MATERIAL AND METHODS

Study area.

This study was conducted at the CIEM (Centro de Investigaciones Ecológicas Macarena), a tropical rain forest in the northwestern Amazon, between the eastern Andes and Sierra de la Macarena, in the Departamento del Meta, Colombia. The CIEM is located on the right margin of Río Duda (2º 40’ N, 74º 10’ W;, 350-400 m of .altitude.s.l.) about 13 km before it reaches the Río Guayabero, and it is part of Parque Nacional Tinigua (Stevenson et al. 1994). Mean annual temperature is around 26 º C, and is relatively constant throughout the year. Precipitation varies between 2,600 – 2,800 mm annually, with a dry season between December and March and a rainy season between April and November; peak rainfall occurs in June and July (Kimura et al. 1995, Stevenson 2002). There are six basic vegetation types: mature terra firme forest, open canopy terra firme forest, two types of lowland seasonally flooded forest, secondary forest and riparian forest (Hirabuki 1990, Stevenson 2002).

A total of 445 bird species have been recorded at CIEM (Cadena et al. 2000). Many are frugivorous or eat fruits as part of their diet. Curassows, toucans, trogons, parrots, tanagers, manakins, woodpeckers, thrushes and other birds eat fruit regularly. There are seven primate species at the study site: Ateles belzebuth, Lagothrix lagothricha, Allouata seniculus, Cebus apella, Saimiri sciureus, Callicebus cupreus and Aotus brumbacki (see Stevenson 2002). All of them eat fruits as part of their diets. There are several other fruit-eating mammals at the CIEM including Ttayras (Eira barbara), tTapirs (Tapirus terrestris) and some of the 34 bat species reported at the site (Rojas 1997).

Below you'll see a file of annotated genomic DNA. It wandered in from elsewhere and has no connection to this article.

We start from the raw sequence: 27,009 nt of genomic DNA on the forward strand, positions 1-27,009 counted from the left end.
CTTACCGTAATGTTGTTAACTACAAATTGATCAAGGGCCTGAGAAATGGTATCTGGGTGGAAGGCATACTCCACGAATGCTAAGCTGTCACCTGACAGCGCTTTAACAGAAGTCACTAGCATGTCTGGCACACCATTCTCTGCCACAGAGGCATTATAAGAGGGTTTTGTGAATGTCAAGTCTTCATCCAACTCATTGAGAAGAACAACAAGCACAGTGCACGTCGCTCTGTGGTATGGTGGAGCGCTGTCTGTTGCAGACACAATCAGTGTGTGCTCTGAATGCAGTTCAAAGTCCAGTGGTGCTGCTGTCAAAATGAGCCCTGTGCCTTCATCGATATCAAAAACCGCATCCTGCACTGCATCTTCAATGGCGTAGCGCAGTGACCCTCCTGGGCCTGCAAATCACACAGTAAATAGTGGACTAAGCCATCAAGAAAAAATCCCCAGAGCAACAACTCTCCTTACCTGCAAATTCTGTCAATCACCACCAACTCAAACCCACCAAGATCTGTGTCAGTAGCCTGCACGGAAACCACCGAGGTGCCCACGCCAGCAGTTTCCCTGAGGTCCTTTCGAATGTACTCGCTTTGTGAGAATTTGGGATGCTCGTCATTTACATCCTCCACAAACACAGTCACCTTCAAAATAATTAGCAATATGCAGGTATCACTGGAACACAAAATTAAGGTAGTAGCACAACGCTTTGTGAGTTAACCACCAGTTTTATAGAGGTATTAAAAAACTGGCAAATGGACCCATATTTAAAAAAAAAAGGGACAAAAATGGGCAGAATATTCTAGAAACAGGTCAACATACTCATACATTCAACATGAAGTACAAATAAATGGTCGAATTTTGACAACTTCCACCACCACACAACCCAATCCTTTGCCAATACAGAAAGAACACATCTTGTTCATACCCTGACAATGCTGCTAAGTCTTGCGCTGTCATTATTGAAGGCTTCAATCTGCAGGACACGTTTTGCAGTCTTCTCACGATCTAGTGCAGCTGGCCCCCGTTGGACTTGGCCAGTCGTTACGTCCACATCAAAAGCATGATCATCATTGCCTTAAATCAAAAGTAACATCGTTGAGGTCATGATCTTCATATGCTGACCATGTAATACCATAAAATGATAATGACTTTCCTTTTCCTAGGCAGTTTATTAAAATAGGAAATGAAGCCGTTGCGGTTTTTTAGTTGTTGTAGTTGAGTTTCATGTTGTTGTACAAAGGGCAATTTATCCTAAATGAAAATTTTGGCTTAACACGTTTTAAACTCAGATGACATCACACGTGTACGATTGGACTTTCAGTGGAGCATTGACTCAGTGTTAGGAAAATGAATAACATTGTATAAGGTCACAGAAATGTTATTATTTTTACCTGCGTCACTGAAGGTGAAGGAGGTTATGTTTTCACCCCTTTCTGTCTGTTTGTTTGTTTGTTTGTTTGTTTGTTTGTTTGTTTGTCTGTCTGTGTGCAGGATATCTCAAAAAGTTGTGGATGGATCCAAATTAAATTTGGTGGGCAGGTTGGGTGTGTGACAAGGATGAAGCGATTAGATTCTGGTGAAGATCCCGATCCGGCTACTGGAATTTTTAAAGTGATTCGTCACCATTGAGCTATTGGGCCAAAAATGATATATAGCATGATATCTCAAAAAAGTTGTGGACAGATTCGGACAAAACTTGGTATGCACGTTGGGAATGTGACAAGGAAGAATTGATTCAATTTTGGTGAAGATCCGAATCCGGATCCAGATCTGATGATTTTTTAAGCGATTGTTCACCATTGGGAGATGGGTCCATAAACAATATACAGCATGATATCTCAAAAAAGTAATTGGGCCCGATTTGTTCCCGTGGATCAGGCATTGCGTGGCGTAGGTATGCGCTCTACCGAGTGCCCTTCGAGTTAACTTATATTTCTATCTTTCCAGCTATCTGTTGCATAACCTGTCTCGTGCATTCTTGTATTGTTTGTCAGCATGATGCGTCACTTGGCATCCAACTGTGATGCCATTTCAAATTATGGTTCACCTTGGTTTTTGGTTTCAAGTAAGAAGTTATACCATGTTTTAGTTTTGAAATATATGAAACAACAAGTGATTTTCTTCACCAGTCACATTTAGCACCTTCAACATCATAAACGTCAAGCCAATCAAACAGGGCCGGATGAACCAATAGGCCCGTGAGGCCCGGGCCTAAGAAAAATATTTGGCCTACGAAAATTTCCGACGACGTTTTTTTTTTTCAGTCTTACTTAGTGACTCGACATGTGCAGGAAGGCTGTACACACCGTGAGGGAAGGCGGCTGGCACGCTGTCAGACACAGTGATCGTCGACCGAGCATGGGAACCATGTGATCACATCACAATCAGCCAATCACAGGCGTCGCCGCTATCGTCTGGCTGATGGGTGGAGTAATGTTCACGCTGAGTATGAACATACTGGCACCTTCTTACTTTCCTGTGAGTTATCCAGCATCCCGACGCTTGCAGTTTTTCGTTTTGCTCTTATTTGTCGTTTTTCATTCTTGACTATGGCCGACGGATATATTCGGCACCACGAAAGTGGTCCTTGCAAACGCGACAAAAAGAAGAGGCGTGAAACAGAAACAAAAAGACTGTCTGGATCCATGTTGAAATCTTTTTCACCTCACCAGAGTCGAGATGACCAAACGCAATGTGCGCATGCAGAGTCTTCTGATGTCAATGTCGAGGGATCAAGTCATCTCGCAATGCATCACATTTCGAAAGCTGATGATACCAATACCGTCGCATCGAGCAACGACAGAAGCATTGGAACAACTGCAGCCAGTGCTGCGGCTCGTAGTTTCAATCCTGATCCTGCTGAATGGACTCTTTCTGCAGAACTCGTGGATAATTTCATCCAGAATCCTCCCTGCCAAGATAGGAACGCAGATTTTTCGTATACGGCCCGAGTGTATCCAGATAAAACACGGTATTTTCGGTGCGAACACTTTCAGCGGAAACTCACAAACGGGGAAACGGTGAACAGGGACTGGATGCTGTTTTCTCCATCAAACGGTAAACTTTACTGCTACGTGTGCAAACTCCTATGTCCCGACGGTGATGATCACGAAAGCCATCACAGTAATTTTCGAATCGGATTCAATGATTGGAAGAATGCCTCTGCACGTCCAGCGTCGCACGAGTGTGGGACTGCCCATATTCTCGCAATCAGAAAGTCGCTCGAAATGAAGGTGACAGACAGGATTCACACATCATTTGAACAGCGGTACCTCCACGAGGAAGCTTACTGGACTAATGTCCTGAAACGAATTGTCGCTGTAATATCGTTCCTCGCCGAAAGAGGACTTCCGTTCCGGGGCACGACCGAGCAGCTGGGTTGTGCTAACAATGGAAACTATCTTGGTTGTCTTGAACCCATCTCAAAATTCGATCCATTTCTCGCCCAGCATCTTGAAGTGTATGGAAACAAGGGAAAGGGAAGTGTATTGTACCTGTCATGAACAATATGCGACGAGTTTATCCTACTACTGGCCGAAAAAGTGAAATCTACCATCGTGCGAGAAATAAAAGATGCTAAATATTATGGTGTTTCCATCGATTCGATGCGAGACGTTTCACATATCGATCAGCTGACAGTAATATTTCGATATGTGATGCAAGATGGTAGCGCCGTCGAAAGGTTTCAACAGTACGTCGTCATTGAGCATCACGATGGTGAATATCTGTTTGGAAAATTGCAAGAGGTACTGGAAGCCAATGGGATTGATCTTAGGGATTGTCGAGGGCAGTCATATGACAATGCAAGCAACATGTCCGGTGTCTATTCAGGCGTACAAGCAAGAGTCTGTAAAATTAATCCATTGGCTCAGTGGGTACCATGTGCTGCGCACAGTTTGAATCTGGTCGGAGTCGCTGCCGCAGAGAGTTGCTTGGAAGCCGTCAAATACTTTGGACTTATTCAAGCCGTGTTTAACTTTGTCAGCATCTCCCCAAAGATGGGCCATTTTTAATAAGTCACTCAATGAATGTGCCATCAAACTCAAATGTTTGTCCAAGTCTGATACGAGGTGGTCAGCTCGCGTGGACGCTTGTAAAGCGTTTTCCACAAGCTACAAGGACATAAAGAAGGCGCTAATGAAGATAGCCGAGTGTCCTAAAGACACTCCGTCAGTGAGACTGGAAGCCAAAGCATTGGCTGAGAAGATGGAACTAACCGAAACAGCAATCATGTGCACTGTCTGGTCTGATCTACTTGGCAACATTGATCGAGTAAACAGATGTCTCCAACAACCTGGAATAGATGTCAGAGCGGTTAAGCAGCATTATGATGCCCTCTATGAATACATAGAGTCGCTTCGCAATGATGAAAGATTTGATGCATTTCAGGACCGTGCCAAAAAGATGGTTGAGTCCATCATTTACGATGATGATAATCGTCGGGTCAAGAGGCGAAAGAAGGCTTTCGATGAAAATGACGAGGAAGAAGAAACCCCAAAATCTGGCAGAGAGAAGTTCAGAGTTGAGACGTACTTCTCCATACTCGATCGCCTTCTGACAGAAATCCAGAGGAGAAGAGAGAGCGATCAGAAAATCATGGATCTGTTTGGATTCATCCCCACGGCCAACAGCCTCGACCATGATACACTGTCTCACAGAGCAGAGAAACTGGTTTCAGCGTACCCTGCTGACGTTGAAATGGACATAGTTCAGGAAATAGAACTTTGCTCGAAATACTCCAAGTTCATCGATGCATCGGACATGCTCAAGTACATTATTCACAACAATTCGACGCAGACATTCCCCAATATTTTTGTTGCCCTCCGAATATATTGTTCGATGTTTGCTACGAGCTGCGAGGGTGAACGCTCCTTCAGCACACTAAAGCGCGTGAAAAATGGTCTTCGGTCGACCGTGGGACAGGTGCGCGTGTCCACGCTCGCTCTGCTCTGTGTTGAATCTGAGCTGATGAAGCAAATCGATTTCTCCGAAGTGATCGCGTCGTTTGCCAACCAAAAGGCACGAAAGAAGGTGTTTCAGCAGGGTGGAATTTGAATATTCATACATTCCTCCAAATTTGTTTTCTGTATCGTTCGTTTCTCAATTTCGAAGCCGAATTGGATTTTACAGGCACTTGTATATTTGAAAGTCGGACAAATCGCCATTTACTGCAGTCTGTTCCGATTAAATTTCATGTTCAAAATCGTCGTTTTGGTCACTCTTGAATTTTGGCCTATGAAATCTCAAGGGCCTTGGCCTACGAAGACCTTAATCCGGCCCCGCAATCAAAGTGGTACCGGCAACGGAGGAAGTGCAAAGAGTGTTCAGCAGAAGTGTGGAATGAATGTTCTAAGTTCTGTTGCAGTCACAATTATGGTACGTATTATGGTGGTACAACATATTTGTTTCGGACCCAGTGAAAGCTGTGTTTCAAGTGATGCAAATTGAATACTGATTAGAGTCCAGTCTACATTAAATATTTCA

Field protocols

We classified fleshy fruits into bird and mammal-dispersed classes following Janson (1983). We selected the plants collected at the CIEM (Stevenson et al. 2000,; Stevenson, unpublished data) that have fleshy fruits, or can potentially offer a food source to frugivores. Morphological information was taken mainly from the fruit guide of the study site (Stevenson et al. 2000). We made additional fruit measurements in the field during the study period (November 1999-July 2001), and used information from a guide to the fruits of Guyana (Roosmalen 1985). For each plant species with fleshy fruits we recorded its fruit size, color, and protection. Fruit size was either small or large. Fruit size was considered as the smaller dimension between its width and length. Large fruits are those that have a larger dimension than the average fruit size of all the plant species in this study. For capsular fruits, because the capsule is not manipulated by frugivores, we only considered the size of the seeds and fleshy pulp.